All ripe together
In summer weather,
Morns that pass by,
Fair eves that fly;
Come buy, come buy:
Our grapes fresh from the vine,
Pomegranates full and fine,
Dates and sharp bullaces,
Rare pears and greengages,
Damsons and bilberries,
Taste them and try:
Currants and…

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Protected: The Fruit of Passion: Chapter 23 – Part I

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Book Review: The White Wolf of the Hartz Mountains

Lilaia Moreli - Words Are Sacred


Amongst the pages of Frederick Marryat’s gothic novel, The Phantom Ship, lies a short tale titled The White Wolf of the Hartz Mountains. A supernatural yarn filled with strange events meant to haunt the reader, it narrates the tragedy of a family brought to despair and annihilation under odd circumstances.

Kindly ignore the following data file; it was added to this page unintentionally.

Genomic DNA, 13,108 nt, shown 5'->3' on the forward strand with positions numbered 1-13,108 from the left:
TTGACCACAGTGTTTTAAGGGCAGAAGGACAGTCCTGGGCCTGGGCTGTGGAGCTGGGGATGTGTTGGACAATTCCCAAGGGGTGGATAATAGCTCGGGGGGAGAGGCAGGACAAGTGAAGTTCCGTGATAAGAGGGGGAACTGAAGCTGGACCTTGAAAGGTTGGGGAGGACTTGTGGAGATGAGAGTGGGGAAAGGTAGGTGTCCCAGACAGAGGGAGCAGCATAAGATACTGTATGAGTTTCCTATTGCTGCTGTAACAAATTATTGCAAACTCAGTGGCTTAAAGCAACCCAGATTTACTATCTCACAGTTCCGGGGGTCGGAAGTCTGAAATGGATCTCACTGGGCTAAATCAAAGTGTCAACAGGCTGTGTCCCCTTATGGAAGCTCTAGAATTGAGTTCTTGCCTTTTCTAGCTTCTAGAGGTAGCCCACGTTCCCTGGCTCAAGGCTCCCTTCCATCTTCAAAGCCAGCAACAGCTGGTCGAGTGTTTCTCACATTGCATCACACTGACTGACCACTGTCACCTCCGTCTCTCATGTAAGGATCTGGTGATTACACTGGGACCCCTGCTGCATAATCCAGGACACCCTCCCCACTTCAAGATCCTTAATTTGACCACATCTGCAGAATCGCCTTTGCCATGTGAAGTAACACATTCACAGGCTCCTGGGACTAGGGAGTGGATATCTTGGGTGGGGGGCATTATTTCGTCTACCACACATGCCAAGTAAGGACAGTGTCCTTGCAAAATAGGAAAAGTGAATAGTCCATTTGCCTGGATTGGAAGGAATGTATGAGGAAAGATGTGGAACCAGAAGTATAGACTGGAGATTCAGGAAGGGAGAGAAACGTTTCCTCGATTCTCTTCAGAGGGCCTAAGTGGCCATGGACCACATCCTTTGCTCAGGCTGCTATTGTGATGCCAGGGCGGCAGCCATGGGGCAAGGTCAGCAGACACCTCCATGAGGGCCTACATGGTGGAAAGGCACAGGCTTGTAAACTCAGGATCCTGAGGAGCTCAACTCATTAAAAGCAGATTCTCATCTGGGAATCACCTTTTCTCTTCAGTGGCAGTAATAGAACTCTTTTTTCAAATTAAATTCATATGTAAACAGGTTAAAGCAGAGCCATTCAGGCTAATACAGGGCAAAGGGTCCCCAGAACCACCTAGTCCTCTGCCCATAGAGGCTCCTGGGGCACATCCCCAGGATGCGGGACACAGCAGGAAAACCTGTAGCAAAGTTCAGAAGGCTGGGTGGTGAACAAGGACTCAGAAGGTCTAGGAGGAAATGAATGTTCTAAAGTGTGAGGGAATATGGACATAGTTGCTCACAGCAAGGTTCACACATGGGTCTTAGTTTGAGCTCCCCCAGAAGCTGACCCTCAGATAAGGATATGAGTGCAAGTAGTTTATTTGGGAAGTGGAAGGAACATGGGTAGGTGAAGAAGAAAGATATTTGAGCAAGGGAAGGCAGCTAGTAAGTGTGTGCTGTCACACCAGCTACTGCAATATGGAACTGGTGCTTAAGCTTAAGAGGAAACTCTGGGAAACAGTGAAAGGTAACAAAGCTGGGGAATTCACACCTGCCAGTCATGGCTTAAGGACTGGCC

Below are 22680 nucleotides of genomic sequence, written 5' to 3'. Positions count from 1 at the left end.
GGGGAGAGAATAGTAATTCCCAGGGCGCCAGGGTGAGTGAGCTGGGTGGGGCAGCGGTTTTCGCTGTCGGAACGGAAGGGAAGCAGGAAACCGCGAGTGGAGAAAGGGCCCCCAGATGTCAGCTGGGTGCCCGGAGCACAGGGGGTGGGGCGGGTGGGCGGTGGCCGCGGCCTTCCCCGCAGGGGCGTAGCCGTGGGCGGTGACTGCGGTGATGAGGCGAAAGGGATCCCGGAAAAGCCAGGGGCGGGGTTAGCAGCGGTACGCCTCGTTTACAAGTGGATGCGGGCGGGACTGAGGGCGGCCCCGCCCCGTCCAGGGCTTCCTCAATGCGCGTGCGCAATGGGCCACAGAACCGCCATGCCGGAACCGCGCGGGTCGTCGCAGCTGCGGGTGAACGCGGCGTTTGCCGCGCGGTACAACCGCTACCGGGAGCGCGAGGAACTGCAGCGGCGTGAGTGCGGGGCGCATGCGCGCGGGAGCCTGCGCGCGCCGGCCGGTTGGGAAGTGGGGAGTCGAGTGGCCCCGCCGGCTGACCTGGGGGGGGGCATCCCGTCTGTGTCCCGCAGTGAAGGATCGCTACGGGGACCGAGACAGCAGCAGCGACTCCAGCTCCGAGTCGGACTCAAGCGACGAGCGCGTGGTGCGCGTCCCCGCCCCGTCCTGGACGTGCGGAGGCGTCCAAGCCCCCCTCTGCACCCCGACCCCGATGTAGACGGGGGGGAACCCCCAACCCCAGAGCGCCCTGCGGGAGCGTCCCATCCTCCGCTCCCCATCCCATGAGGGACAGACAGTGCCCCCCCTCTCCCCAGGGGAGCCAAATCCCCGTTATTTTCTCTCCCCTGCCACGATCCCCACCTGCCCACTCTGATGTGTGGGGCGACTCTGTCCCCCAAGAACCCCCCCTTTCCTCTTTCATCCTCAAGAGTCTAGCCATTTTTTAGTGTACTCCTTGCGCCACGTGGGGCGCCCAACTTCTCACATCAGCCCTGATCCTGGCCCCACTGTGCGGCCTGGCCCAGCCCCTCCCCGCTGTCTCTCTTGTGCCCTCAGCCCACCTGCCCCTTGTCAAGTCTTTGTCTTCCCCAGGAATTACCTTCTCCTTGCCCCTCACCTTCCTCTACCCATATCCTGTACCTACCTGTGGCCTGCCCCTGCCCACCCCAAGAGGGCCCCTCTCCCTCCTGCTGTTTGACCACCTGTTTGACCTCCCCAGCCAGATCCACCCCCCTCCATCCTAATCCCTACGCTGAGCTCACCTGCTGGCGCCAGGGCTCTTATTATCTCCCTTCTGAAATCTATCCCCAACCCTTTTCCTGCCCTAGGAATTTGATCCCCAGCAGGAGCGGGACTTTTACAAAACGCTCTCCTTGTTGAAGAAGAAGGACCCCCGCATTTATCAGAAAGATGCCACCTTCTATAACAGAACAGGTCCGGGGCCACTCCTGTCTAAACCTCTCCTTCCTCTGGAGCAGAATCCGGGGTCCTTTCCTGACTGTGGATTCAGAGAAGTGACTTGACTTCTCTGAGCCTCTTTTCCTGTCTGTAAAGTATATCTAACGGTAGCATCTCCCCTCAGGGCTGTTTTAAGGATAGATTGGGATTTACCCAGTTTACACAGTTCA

In the vast expanse of Transylvania, Krantz, a serf, commits  double murder by killing his wife and lord for having engaged in a sexual affair during his absence. Fearing the punishment he will surely receive, he decides to flee with his three young children to an isolated area where none will be able to trace him, thus ending up in the Hartz Mountains.

But the Hartz Mountains conceal within their harshness and cold beauty a horrifying secret. One night, a white she-wolf howls without intermission for hours. Krantz takes the bait and leaves his hut to give chase…

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Protected: The Fruit of Passion: Chapter 22 – Part V

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Protected: The Fruit of Passion: Chapter 22 – Part IV

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Protected: The Fruit of Passion: Chapter 22 – Part III